With Father’s Day approaching and many dads working from home during the coronavirus pandemic, the personal-finance website WalletHub today released its report on 2020’s Best & Worst States for Working Dads.

Back in 1960, 75% of American families relied on a single income, according to Adam McCann, a financial writer for WalletHub, that of the dad, who spent much of his week at work while mom stayed home with the kids. Today, two-thirds of family households depend on two incomes. Plus, the contemporary dad no longer fits neatly into the standard of the married breadwinner and disciplinarian. That’s especially true this year, as many fathers are working from home during the COVID-19 pandemic and face a unique opportunity to spend more time face-to-face with their children and help teach them while schools are closed.

Regardless of the changing identity and priorities of the modern dad, fatherhood remains an undisputedly tough job, and a father’s ability to provide for his family is central to his role, according to McCann. In fact, over 93 percent of dads with kids younger than 18 were employed in 2019, and while millions of men have lost their jobs during the COVID-19 pandemic, they are being laid off less often than women. However, not all working dads are in the same situation; those who live in states with greater economic opportunity and quality of life have it better than others.

Find out which states were the top-ranked and  which fell into the bottom in this video.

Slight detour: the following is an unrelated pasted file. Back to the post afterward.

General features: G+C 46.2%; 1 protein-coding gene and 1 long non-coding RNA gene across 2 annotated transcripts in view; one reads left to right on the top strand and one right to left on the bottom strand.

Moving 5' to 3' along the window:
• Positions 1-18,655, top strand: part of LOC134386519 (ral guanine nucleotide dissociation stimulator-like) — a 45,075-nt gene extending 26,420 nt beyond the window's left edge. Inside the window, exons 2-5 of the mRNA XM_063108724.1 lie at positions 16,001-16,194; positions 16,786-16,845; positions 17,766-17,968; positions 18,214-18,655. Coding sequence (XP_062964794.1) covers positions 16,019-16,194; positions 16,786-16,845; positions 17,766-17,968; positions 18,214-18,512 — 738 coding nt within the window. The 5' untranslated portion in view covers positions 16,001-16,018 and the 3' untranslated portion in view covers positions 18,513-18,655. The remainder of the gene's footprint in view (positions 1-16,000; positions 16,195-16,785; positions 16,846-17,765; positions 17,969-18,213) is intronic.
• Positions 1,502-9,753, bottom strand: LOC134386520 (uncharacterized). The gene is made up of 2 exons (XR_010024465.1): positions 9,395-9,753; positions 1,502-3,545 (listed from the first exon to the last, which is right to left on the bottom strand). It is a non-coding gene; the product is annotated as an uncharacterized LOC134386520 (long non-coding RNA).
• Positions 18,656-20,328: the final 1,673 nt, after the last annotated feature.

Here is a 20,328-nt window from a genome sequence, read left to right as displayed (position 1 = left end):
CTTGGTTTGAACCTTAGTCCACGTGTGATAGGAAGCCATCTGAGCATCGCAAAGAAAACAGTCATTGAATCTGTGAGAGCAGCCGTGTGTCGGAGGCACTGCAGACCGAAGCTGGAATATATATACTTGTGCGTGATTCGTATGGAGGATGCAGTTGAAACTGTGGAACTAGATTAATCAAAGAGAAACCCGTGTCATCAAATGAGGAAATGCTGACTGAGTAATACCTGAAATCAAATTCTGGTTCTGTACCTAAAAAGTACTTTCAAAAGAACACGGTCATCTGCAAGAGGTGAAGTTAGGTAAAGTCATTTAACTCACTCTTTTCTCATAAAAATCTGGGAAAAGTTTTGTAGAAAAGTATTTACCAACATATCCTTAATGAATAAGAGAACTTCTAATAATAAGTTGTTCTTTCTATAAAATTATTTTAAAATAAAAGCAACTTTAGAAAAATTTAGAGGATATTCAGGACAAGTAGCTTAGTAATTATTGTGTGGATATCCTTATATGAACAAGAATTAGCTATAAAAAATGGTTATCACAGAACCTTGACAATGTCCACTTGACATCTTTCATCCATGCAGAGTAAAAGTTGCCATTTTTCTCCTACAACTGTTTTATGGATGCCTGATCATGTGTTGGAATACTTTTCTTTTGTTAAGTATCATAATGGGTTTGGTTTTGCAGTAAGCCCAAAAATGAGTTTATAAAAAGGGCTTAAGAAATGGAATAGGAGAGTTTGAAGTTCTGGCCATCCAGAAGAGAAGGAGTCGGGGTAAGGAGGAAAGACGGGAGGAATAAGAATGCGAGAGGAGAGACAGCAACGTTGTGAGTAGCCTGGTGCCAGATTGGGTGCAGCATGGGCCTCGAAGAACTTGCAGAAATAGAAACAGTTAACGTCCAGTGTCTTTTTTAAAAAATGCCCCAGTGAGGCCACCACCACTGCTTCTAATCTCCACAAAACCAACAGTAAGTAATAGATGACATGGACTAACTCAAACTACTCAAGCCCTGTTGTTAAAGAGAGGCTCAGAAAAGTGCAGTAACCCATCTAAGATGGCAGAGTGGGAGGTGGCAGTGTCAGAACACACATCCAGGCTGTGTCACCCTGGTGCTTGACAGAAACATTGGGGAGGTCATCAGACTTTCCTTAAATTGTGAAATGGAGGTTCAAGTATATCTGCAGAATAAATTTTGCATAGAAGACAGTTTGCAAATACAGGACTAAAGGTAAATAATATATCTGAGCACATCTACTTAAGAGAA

In order to help dads balance their dual role as parent and provider, WalletHub compared the 50 U.S. states and the District of Columbia across 23 key indicators of friendliness toward working dads. The data set ranges from average length of work day for males to child-care costs to share of men in good or better health.

Life as a Working Dad in California (1=Best; 25=Avg.):

  • 2nd – Male Life Expectancy
  • 43rd – % of Kids Younger than 18 with Dad Present Living in Poverty
  • 45th – Unemployment Rate for Dads with Kids Younger than 18
  • 26th – Male Uninsured Rate
  • 2nd – Avg. Length of Work Day (in Hours) for Males
  • 12th – % of Physically Active Men
  • 47th – Child-Care Costs (Adjusted for Median Family* Income)
  • 49th – Day-Care Quality

*Refers to families with kids aged 0 to 17 and in which the father is present

For the full report, please click here.

Image Sources

  • Working dads: Shutterstock